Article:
Vol. LXI, No. 26
Wednesday, July 4, 2007
To hear bird enthusiast Steven Saffier tell it, there is no better place to observe birds than your own backyard, especially if that backyard is in the heavily wooded New Jersey, Pennsylvania region.
Mr. Saffier shared tips on how to encourage birds to make return visits in a presentation hosted by the Delaware & Raritan Greenway Land Trust at the Johnson Education Center last Thursday, as part of the "If It's Thursday, It Must Be Birding" speaker series.
In his talk, "Enhancing Backyard Bird Habitat," Mr. Saffier, who coordinates the Audubon at Home program for the John James Audubon Center in Mill Grove, Pa. gave the following general advice for a bird-healthy backyard: "Get rid of pesticides and cut down on your lawn."
Having spent his childhood and youth developing a fondness for the flora and fauna of the woods near his home in northeast Philadelphia, Mr. Saffier relocated reluctantly with his family to Nevada in 1978. The move spurred the 14-year-old to join the local Audubon Society and he recalled the moment he saw his first bald eagle. "It was on March 10, 1980," he said.
After a sojourn in Los Angeles, where he was an environmental educator in the Santa Monica Mountains, he jumped at the chance to come back to Pennsylvania to work at a nature center in Abington. In 2003, he joined National Audubon to help develop material for a new national initiative, Audubon At Home.
Since the start of this year, he's been promoting the Audubon At Home program with individuals, municipalities, universities, and other groups to encourage the implementation of "bird habitats" on private and public lands.
At the Johnson Education Center, Mr. Saffier opened his talk with some statistics. Eighty percent of the nation's wildlife habitat is in private lands which makes reaching out to landowners and homeowners one of his priorities. A whopping 37 percent of all living creatures are insects that eat green plants and 90 percent of those insects live on only one or two plant lineages. All this is important to know, he told the audience, when you consider that 96 percent of birds feed their young on insects.
"Studies have linked bird fitness to the quality and quantity of their insect food supplies," he said, showing a slide of a huge McMansion surrounded by acres of pristine and sterile green lawn. "Birds are not looking for the green, clean, and manicured lawn. Insect bio mass is what they are after.
"Birds need cover, nest sites, food (including berries that appear at different times of the year, seeds and insects), water, and space." Equally important is that these needs are met in a lasting sustainable way. Rather than simply attracting birds to your backyard for one season, he suggested plantings that provide a hospitable year-round habitat.
To this end, Mr. Saffier suggested that homeowners "free their lawn" by replacing turf grass with native grasses or mixed meadow. For those reluctant to get rid of their entire lawn, he suggested reducing lawn size. Eliminate pesticides and water only when necessary, he said, encouraging the use of a water barrel to capture rain water. An image of Mr. Saffier's own lawn showed a healthy crop of clover, which, although not a native species, adds valuable diversity.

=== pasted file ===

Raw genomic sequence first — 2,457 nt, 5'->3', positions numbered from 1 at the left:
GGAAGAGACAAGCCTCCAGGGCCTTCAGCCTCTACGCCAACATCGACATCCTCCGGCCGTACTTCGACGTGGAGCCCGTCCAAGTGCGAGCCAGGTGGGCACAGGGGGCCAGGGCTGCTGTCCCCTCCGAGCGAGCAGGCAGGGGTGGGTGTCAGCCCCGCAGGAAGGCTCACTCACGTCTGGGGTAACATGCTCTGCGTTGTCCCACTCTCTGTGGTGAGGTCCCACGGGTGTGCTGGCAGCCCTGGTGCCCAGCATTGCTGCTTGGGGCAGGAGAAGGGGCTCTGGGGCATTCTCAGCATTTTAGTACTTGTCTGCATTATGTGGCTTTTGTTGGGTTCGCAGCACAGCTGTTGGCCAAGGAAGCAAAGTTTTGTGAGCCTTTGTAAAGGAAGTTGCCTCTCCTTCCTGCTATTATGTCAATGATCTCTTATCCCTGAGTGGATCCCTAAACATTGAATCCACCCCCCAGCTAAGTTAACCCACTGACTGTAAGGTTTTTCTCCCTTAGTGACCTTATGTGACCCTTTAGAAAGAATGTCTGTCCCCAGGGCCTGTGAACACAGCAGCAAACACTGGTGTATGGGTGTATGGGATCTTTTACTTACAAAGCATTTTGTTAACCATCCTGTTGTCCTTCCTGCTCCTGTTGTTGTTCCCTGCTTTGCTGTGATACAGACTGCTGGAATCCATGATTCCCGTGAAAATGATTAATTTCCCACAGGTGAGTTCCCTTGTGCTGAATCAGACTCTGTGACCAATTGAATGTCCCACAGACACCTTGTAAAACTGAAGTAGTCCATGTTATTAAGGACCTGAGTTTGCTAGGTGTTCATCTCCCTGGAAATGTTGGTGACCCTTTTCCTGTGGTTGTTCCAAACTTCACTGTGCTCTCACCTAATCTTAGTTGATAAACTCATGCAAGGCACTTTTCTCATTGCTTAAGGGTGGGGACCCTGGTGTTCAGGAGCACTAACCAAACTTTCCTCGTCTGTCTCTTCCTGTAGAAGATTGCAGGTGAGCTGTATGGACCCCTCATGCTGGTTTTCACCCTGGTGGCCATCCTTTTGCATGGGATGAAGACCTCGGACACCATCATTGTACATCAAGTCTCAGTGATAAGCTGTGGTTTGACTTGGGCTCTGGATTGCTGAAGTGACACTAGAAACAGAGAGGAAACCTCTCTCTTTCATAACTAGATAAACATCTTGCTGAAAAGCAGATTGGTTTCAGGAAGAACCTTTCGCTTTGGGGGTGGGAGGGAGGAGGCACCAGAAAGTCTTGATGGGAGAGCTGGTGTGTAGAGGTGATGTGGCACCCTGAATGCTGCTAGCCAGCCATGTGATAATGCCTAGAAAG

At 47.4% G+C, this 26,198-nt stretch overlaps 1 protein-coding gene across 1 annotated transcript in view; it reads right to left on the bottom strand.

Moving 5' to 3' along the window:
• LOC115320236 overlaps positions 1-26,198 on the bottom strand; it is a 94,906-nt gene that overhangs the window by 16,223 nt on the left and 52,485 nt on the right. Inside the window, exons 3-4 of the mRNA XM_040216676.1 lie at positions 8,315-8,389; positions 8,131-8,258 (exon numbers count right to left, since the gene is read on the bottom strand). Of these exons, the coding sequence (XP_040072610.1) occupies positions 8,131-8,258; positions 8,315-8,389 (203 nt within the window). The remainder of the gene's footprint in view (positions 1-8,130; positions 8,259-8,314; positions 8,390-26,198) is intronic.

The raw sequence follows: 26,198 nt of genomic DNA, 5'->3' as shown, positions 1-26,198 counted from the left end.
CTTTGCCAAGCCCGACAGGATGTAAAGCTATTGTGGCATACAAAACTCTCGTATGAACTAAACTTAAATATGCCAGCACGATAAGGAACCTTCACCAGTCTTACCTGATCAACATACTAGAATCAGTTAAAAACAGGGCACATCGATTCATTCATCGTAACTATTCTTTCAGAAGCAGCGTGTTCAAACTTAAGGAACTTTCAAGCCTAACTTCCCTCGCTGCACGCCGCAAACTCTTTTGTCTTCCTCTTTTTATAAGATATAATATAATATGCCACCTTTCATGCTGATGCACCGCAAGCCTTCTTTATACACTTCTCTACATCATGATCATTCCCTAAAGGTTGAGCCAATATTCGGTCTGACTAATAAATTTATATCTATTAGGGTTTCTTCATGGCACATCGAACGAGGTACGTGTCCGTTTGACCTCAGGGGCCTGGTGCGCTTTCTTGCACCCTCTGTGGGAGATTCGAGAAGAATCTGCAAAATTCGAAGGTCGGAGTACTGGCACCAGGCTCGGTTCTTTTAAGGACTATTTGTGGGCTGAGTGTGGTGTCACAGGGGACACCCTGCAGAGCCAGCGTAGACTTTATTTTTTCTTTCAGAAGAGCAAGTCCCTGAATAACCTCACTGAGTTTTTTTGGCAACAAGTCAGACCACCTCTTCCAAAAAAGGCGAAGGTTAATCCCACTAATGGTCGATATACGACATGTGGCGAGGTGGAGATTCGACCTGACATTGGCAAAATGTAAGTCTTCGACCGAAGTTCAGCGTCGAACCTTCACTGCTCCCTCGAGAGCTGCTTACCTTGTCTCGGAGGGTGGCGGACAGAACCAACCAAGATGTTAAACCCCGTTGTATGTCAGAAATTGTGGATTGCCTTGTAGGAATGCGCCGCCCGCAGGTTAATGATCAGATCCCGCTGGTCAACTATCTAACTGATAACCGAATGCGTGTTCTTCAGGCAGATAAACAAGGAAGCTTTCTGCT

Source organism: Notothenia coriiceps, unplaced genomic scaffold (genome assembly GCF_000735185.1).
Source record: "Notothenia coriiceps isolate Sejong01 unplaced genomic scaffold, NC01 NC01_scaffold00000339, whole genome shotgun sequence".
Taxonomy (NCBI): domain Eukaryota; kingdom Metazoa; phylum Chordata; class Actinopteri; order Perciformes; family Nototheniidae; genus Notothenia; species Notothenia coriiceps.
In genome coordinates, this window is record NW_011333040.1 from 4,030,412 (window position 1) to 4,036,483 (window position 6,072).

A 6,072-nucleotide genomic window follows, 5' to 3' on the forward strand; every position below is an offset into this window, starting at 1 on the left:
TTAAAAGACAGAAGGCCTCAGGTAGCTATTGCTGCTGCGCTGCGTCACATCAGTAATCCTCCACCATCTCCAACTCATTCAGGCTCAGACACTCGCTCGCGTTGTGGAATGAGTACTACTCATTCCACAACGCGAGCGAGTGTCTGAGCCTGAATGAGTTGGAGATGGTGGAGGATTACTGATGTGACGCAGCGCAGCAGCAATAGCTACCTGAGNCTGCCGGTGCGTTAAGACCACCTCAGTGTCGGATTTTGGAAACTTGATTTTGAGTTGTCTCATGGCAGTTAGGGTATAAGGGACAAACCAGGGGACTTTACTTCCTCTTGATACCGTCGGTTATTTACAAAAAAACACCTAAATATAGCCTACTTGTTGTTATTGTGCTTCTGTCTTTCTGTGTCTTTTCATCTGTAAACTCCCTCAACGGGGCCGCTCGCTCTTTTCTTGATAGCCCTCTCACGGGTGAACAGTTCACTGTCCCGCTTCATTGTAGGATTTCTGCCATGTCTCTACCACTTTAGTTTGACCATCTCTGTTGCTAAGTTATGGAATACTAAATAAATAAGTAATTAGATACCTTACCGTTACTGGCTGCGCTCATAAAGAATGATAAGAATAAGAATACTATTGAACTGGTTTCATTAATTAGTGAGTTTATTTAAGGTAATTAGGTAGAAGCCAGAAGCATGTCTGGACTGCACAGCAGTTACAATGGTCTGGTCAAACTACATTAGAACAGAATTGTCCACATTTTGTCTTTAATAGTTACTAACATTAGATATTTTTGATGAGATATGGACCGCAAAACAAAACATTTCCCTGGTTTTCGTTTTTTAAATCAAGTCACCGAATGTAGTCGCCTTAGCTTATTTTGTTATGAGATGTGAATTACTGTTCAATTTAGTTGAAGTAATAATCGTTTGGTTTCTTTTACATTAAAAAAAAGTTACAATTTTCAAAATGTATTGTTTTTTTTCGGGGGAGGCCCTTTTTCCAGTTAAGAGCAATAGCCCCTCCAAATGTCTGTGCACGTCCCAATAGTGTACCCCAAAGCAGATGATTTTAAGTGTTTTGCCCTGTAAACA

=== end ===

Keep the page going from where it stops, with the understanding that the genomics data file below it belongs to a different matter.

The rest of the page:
Pesticides accumulate in the food chain and reach birds through even trace amounts in the insects on which they feed. As a result of these changes, said Mr. Saffier, bird-loving gardeners may need to tolerate some damage to their plants. To ameliorate the damage, Mr. Saffier suggested using plants that attract natural pest enemies. Asters, for example, invite benign wasp varieties that act as "policemen of the garden," disposing of other more harmful buglife.
Besides being a bird enthusiast, Mr. Saffier is an advocate for the use of native plant species. He suggested the following natives as alternatives to traditional landscape shrubs: witch hazel for forsythia, chokeberry for burning bush, spicebush for privet, and possumhaw for leatherleaf viburnum.
When it comes to trees, white pine instead of blue spruce, fringe tree instead of Bradford pear, and catalpa instead of mimosa, were a few that he mentioned.
Ferns are preferable to hostas, he said, and have the added advantage in this area that deer leave them alone. As to flowers, he recommended cardinal flowers and blueflag iris instead of the ubiquitous daylilies that, although beautiful to look at, are passed over by hummingbirds.
For more on native alternatives, visit the website of the Native Plant Society of New Jersey: www.npsnj.org.
The D&R Greenway Land Trust speaker's series continues at the Johnson Education Center, One Preservation Place (Off Rosedale Road), on Thursday, July 12, at 7 p.m., when documentary filmmaker Gil Domb shares his global experiences in search of birds in his presentation "Wings of Change: Birds in Film."
Admission is $10 and includes light refreshments served at 6:30 p.m. To register, call (609) 924-4646.
The talks accompany the exhibit: "It's a Bird's Life: Avian Art & Science," work by area artists together with information about the work of D&R Greenway and partners to preserve avian habitat. The artwork will be on view until Friday, July 13, with the science display continuing until mid-August. Hours are: Monday through Friday 9 a.m. to 5 p.m. The art is available for purchase, a percentage going to support D&R Greenway in habitat preservation. For more information, visit: www.drgreenway.org/art_show.html.
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